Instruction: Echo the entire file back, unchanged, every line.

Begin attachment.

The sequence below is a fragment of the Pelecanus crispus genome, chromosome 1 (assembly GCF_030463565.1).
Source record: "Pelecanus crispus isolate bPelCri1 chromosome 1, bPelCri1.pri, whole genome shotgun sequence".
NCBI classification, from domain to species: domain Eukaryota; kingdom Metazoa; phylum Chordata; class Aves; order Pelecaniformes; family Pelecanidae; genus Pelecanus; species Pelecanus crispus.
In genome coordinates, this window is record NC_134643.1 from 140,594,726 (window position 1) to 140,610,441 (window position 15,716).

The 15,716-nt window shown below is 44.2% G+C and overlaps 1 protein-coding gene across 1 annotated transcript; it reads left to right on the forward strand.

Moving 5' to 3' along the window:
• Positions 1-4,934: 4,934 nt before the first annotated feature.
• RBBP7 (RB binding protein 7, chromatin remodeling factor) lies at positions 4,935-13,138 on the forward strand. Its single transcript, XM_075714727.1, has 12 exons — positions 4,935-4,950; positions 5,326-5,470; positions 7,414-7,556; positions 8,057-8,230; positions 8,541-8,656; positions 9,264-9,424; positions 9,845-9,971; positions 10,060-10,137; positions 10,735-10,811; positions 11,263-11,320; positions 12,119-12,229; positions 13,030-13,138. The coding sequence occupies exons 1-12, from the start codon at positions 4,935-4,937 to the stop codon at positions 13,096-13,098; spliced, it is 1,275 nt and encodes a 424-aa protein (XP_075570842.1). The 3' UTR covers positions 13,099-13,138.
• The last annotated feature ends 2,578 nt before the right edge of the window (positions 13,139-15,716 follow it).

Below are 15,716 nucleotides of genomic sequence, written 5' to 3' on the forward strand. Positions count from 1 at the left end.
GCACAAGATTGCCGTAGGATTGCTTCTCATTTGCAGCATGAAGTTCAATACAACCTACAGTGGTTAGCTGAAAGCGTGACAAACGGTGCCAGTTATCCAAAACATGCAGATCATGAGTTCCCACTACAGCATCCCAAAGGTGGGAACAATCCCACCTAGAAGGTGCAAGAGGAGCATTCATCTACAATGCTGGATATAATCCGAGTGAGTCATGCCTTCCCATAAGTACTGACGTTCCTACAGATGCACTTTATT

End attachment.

The sequence below is a fragment of the Pelecanus crispus genome, chromosome 1 (assembly GCF_030463565.1).
Source record: "Pelecanus crispus isolate bPelCri1 chromosome 1, bPelCri1.pri, whole genome shotgun sequence".
NCBI classification, from domain to species: domain Eukaryota; kingdom Metazoa; phylum Chordata; class Aves; order Pelecaniformes; family Pelecanidae; genus Pelecanus; species Pelecanus crispus.
In genome coordinates, this window is record NC_134643.1 from 140,594,726 (window position 1) to 140,610,441 (window position 15,716).

The 15,716-nt window shown below is 44.2% G+C and overlaps 1 protein-coding gene across 1 annotated transcript; it reads left to right on the forward strand.

Moving 5' to 3' along the window:
• Positions 1-4,934: 4,934 nt before the first annotated feature.
• RBBP7 (RB binding protein 7, chromatin remodeling factor) lies at positions 4,935-13,138 on the forward strand. Its single transcript, XM_075714727.1, has 12 exons — positions 4,935-4,950; positions 5,326-5,470; positions 7,414-7,556; positions 8,057-8,230; positions 8,541-8,656; positions 9,264-9,424; positions 9,845-9,971; positions 10,060-10,137; positions 10,735-10,811; positions 11,263-11,320; positions 12,119-12,229; positions 13,030-13,138. The coding sequence occupies exons 1-12, from the start codon at positions 4,935-4,937 to the stop codon at positions 13,096-13,098; spliced, it is 1,275 nt and encodes a 424-aa protein (XP_075570842.1). The 3' UTR covers positions 13,099-13,138.
• The last annotated feature ends 2,578 nt before the right edge of the window (positions 13,139-15,716 follow it).

Below are 15,716 nucleotides of genomic sequence, written 5' to 3' on the forward strand. Positions count from 1 at the left end.
GCACAAGATTGCCGTAGGATTGCTTCTCATTTGCAGCATGAAGTTCAATACAACCTACAGTGGTTAGCTGAAAGCGTGACAAACGGTGCCAGTTATCCAAAACATGCAGATCATGAGTTCCCACTACAGCATCCCAAAGGTGGGAACAATCCCACCTAGAAGGTGCAAGAGGAGCATTCATCTACAATGCTGGATATAATCCGAGTGAGTCATGCCTTCCCATAAGTACTGACGTTCCTACAGATGCACTTTATT